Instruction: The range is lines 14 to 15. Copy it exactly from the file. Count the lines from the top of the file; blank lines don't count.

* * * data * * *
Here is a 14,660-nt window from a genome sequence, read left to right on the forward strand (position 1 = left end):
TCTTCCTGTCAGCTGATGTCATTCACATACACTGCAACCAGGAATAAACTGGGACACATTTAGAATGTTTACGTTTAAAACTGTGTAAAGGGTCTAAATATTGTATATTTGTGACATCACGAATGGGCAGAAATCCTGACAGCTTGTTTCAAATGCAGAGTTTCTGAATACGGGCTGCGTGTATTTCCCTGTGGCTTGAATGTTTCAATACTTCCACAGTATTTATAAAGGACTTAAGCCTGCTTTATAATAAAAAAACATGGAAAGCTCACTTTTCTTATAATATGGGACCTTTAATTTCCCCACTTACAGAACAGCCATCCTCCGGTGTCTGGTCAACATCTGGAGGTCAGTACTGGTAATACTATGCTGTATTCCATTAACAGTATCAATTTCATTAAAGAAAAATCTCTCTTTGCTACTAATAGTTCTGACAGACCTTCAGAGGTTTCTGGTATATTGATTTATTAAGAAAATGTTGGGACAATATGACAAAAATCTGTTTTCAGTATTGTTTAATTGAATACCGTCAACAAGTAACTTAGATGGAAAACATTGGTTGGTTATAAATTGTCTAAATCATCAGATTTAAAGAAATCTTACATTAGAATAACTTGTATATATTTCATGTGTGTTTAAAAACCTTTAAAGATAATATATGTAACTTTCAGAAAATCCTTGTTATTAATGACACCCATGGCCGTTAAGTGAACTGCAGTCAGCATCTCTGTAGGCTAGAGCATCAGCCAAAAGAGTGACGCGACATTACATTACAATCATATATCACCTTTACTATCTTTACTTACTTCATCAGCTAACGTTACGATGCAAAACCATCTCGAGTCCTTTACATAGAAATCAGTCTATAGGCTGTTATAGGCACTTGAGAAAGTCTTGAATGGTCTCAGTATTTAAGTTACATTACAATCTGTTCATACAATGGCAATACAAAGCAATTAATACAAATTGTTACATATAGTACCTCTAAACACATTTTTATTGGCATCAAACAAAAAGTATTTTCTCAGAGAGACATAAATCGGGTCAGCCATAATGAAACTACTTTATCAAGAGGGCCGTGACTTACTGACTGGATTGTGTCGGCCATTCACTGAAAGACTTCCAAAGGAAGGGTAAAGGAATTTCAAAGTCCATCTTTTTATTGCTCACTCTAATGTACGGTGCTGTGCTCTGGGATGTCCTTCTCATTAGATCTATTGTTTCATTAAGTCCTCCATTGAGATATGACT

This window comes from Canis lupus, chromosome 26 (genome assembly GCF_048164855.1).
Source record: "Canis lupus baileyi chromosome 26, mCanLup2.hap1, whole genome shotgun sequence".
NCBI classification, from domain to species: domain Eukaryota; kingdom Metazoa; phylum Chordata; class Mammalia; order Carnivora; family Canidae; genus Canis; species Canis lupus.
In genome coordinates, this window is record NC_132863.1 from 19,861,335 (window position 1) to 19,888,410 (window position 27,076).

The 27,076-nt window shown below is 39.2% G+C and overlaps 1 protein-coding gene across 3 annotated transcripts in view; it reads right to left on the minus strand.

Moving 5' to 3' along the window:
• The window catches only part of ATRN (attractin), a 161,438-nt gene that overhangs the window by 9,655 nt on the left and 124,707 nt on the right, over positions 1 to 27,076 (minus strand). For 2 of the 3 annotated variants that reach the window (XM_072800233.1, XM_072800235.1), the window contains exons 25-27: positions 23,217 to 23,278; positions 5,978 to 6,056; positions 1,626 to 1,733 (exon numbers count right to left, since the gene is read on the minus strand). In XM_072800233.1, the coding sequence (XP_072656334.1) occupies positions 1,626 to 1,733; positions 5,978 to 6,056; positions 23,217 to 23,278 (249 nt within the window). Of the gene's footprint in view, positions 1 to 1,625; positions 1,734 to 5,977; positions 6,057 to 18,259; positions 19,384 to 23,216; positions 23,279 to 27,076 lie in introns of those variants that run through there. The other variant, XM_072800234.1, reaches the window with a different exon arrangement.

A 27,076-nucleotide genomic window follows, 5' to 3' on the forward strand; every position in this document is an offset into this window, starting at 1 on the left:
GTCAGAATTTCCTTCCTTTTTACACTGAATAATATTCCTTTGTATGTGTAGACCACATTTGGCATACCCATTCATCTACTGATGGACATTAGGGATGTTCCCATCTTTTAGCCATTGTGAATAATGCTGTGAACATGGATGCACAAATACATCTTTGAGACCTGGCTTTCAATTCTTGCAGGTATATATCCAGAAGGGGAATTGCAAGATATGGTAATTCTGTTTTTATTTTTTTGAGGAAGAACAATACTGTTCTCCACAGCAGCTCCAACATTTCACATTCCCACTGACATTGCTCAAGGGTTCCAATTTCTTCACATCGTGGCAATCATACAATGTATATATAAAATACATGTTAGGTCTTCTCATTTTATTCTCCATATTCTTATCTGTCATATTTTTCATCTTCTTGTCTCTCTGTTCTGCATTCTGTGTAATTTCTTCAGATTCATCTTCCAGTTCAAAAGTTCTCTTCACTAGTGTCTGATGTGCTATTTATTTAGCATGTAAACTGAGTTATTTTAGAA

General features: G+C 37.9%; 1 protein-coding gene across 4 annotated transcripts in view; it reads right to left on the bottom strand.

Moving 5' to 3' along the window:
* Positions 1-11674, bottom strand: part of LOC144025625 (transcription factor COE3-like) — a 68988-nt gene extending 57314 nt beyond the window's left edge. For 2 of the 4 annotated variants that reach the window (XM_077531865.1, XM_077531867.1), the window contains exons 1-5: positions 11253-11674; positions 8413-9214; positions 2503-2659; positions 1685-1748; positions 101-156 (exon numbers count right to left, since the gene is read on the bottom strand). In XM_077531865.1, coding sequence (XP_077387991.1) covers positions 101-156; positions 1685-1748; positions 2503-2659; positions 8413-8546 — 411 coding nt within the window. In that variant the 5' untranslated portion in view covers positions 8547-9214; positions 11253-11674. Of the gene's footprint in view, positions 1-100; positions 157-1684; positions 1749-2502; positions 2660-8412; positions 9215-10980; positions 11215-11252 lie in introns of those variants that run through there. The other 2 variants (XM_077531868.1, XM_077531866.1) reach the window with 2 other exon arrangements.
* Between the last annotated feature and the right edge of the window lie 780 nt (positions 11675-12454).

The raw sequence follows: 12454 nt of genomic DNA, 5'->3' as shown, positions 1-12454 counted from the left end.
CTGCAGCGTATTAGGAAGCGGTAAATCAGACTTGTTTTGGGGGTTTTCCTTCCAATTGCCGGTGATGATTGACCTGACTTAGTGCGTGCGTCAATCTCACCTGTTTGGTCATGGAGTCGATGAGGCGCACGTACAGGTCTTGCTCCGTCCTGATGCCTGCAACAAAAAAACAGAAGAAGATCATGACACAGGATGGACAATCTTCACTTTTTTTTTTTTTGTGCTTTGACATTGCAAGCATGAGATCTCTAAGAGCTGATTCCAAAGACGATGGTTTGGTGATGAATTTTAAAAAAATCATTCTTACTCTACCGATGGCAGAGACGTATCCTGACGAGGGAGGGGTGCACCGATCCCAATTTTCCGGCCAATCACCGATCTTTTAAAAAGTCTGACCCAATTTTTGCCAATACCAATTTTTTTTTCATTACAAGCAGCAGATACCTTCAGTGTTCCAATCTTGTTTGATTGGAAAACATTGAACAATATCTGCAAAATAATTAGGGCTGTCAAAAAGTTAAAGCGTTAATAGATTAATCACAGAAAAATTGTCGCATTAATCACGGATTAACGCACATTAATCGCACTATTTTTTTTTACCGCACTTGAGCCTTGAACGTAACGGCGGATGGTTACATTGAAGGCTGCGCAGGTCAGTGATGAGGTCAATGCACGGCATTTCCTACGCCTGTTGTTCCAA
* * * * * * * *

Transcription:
* Positions 1-11674, bottom strand: part of LOC144025625 (transcription factor COE3-like) — a 68988-nt gene extending 57314 nt beyond the window's left edge. For 2 of the 4 annotated variants that reach the window (XM_077531865.1, XM_077531867.1), the window contains exons 1-5: positions 11253-11674; positions 8413-9214; positions 2503-2659; positions 1685-1748; positions 101-156 (exon numbers count right to left, since the gene is read on the bottom strand). In XM_077531865.1, coding sequence (XP_077387991.1) covers positions 101-156; positions 1685-1748; positions 2503-2659; positions 8413-8546 — 411 coding nt within the window. In that variant the 5' untranslated portion in view covers positions 8547-9214; positions 11253-11674. Of the gene's footprint in view, positions 1-100; positions 157-1684; positions 1749-2502; positions 2660-8412; positions 9215-10980; positions 11215-11252 lie in introns of those variants that run through there. The other 2 variants (XM_077531868.1, XM_077531866.1) reach the window with 2 other exon arrangements.
* Between the last annotated feature and the right edge of the window lie 780 nt (positions 11675-12454).